Think you have to look uncool when carrying your PDA or laptop? Think again. Casauri offers two lines of fashionable yet functional cases, the Odyssey and Octopus Collections, both in three different sizes and at similar prices: PDA ($32, street price), medium portfolio ($76, street price), and large portfolio ($84, street price). The portfolio cases feature foam padding, mesh pockets, and removable shoulder straps. Although they’re designed for laptops, some photographers have been using them to shlep their portfolios. The PDA case features pen and stylus holders, pockets for credit or business cards, notepad, zipper pocket on the outside, and, of course, a place for your PDA. To view the dimensions or purchase, visit

Are you doing more waiting…waiting…waiting…for those big digital files to transfer from your memory cards to your computer? SanDisk’s new ImageMate 6 in 1 memory card reader/writer ($50, street price) promises to speed things up. The ImageMate is USB 2.0 native. Though it offers transfer speeds of up to 480 Mbps, it is still backward-compatible with USB 1.1 at slower transfer speeds. The card reader is true plug-and-play, using Mass Storage Class (MSC), so there’s no need to install any drivers when used with Windows ME, 2000, XP, and Mac OS 10.1.2. It will also work with Windows 98SE, or Mac 9.1 or later, but you’ll have to install drivers. For more info, log onto

Have you noticed that the images from your digital camera are a bit noisy? We’re not talking about your yackety audio attachments, but the electronic noise that can show up as specks or mottling in pictures, especially in the shadows. Nik multimedia’s new Photoshop-compatible plug-in, Dfine ($99, street price), is designed to reduce the noise in your digital images, using camera-specific profiles to analyze the pictures (the downloadable profiles cost $15 each). Besides removing unwanted imperfections, the program can also reduce JPEG artifacts and enhance the color and exposure in your photographs. Dfine will do global corrections, but if you’re working in Photoshop or Photoshop Elements on Windows or Mac OS 10 systems, and have a Wacom tablet, you can also brush away the noise using the tablet’s 1,024 different levels of pressure sensitivity. For more information or to purchase the plug-in or the camera profiles, log onto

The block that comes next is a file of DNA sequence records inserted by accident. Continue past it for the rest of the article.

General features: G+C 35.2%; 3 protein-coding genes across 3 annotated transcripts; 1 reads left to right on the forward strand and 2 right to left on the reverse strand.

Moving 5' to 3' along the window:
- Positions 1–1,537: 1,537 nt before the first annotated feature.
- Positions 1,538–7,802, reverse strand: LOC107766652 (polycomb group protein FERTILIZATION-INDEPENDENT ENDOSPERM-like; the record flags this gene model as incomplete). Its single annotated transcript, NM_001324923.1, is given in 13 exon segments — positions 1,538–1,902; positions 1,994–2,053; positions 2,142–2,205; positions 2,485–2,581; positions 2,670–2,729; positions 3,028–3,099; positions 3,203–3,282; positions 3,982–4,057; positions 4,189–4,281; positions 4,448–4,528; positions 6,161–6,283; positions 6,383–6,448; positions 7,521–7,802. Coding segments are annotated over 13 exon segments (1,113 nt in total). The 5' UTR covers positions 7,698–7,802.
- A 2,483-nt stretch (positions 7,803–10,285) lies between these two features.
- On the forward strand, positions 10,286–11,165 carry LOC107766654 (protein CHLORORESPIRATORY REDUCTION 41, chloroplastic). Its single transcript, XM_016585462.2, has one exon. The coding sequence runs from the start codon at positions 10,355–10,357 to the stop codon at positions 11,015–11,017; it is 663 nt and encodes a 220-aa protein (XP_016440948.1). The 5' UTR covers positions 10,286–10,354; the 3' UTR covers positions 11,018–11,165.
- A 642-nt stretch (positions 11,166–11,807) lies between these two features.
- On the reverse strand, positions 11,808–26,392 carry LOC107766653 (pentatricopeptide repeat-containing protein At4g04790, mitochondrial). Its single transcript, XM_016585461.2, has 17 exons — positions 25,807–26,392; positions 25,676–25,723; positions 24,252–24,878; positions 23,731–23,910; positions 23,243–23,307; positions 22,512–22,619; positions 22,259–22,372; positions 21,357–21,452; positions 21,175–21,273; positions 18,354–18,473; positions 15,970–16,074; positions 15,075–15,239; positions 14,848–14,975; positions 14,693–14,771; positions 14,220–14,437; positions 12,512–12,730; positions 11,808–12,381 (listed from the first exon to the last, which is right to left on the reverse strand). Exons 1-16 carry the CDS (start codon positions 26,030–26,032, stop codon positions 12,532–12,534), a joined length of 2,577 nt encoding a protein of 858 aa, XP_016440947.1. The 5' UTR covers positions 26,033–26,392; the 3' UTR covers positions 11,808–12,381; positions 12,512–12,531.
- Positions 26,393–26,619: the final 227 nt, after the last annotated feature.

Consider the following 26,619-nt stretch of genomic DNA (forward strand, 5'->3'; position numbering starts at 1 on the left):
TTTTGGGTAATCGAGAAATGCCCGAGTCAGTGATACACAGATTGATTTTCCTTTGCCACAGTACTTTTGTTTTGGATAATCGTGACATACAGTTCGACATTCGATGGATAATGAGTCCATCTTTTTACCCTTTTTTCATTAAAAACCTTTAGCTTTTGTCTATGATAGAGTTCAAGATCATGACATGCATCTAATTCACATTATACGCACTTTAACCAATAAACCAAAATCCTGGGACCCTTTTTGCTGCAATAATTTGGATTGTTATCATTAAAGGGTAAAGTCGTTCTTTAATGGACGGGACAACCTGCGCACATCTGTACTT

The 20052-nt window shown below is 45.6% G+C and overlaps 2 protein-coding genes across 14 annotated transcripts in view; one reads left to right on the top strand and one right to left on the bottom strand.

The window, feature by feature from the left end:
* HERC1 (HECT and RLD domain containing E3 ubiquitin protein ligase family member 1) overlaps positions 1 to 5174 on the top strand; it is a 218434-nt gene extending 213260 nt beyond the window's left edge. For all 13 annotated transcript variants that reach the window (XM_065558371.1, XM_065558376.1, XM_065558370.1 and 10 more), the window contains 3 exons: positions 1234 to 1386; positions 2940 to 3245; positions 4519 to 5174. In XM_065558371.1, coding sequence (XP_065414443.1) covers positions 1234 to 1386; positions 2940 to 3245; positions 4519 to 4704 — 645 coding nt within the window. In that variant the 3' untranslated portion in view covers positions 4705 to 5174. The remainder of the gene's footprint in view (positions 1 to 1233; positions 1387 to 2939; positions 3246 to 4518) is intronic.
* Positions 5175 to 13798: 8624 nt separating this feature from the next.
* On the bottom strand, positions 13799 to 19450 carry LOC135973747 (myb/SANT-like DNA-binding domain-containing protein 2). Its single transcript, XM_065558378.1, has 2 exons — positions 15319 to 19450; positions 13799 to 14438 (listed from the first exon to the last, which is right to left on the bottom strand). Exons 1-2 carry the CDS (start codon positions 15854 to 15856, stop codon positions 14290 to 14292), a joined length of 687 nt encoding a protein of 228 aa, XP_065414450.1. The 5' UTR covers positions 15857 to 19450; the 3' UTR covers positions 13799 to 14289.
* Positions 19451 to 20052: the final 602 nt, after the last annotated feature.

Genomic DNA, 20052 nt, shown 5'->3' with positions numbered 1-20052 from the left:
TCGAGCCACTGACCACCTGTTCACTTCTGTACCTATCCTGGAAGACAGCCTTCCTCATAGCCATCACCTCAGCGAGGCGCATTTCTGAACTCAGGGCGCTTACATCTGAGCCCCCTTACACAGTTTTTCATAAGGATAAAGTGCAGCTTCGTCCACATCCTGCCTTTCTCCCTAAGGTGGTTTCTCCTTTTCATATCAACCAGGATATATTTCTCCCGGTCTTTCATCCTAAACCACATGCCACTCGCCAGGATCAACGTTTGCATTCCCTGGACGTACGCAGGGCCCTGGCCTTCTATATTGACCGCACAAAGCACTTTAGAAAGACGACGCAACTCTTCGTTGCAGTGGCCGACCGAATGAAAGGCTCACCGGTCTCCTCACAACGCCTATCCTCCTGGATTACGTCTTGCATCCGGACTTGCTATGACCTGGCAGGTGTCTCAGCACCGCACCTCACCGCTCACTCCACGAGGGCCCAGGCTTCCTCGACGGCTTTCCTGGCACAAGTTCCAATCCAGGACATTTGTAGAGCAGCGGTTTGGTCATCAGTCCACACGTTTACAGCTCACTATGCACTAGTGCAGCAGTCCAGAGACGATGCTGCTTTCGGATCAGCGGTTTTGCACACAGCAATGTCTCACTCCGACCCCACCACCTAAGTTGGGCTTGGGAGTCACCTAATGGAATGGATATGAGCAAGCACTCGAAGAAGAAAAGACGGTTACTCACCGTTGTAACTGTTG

If you’re overwhelmed by scads of unorganized digital photos on your PC and you’re not sure how to organize, print, and share them, here’s an all-in-one solution ($40, street price). Photolightning 1.0 is designed to let you easily import your image files from your digital camera, memory card, or hard drive, then preview them and choose which ones to deep six and which ones to keep. The program also features some basic editing tools that let you reduce redeye, rotate, crop photos freehand, or set frame sizes (3¼x5, 4×6, 5×7, and 8×10), correct for backlight, and more. Photolightning also lets you e-mail photos directly from the program and print them out to standard sizes using templates. For a free trial or to learn more, visit

If you’re doing a slow burn about your CD burner’s sluggish data transfer or file archiving, take a look at Iomega’s new 750MB Zip drives. Available in three varieties-USB 2.0 ($180, street), FireWire ($200, street price), and ATAPI ($150, street price)-they not only offer more storage space than a 700MB CD-R/RW but also faster speeds all around. Iomega claims the 750 Zip drive can read, write, and rewrite all at the same speeds with a maximum transfer rate of 7.5 MBps. The new 750 drive will read all Zip disks, and can write to the 250MB disks as well as the new 750MB disks. (Old Zip disks will work too, albeit at slower speeds.) The 750 Zip also features password protection for each disk to keep your files safe from prying eyes. To find out more, visit

By now you’ve probably pored over a few of the new “digital slide show” units that have hit the market, but so far none have been compatible with all of your memory cards. Enter Delkin’s new eFilm Picturevision ($80, street price), which lets you use CompactFlash, Smart Media, Memory Stick, Secure Digital, Multi Media, and IBM MicroDrive cards. (Only the new xD card is a no-go.) Hook it up to your TV quickly with the included AV cable and power adapter, and you’re ready to play digital stills, mini MPEG movies, and MP3 files. (For better playback of MP3 files, the Picturevision can also be plugged directly into a stereo.) The included remote lets you flip through your images as well as rotate, zoom, and run an auto slide show. For a full list of features or to buy, go to